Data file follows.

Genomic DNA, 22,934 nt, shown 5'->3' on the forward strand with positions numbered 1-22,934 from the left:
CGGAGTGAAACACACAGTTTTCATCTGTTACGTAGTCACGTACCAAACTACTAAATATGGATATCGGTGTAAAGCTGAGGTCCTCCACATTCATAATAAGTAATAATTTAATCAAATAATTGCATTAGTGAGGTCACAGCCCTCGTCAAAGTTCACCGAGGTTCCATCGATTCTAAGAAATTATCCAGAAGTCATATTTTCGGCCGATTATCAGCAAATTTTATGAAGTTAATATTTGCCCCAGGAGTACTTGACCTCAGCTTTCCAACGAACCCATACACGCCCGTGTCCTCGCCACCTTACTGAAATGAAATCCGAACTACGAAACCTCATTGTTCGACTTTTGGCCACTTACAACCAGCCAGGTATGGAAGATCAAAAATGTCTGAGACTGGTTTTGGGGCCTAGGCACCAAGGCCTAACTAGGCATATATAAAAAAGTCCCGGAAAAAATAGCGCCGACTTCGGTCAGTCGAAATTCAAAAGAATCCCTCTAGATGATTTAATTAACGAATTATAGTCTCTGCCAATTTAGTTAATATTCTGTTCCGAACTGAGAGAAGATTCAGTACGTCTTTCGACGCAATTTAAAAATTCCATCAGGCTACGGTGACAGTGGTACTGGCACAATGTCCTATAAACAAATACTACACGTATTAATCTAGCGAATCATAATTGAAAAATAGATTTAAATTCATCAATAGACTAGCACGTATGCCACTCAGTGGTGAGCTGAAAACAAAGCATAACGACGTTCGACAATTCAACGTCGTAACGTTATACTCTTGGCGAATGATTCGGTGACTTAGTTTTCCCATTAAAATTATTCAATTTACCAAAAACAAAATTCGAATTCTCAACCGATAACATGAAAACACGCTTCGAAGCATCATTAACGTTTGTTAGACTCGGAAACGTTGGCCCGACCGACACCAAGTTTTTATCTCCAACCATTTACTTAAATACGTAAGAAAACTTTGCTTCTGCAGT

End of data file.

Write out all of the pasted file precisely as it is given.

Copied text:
Genomic DNA, 22,934 nt, shown 5'->3' on the forward strand with positions numbered 1-22,934 from the left:
CGGAGTGAAACACACAGTTTTCATCTGTTACGTAGTCACGTACCAAACTACTAAATATGGATATCGGTGTAAAGCTGAGGTCCTCCACATTCATAATAAGTAATAATTTAATCAAATAATTGCATTAGTGAGGTCACAGCCCTCGTCAAAGTTCACCGAGGTTCCATCGATTCTAAGAAATTATCCAGAAGTCATATTTTCGGCCGATTATCAGCAAATTTTATGAAGTTAATATTTGCCCCAGGAGTACTTGACCTCAGCTTTCCAACGAACCCATACACGCCCGTGTCCTCGCCACCTTACTGAAATGAAATCCGAACTACGAAACCTCATTGTTCGACTTTTGGCCACTTACAACCAGCCAGGTATGGAAGATCAAAAATGTCTGAGACTGGTTTTGGGGCCTAGGCACCAAGGCCTAACTAGGCATATATAAAAAAGTCCCGGAAAAAATAGCGCCGACTTCGGTCAGTCGAAATTCAAAAGAATCCCTCTAGATGATTTAATTAACGAATTATAGTCTCTGCCAATTTAGTTAATATTCTGTTCCGAACTGAGAGAAGATTCAGTACGTCTTTCGACGCAATTTAAAAATTCCATCAGGCTACGGTGACAGTGGTACTGGCACAATGTCCTATAAACAAATACTACACGTATTAATCTAGCGAATCATAATTGAAAAATAGATTTAAATTCATCAATAGACTAGCACGTATGCCACTCAGTGGTGAGCTGAAAACAAAGCATAACGACGTTCGACAATTCAACGTCGTAACGTTATACTCTTGGCGAATGATTCGGTGACTTAGTTTTCCCATTAAAATTATTCAATTTACCAAAAACAAAATTCGAATTCTCAACCGATAACATGAAAACACGCTTCGAAGCATCATTAACGTTTGTTAGACTCGGAAACGTTGGCCCGACCGACACCAAGTTTTTATCTCCAACCATTTACTTAAATACGTAAGAAAACTTTGCTTCTGCAGT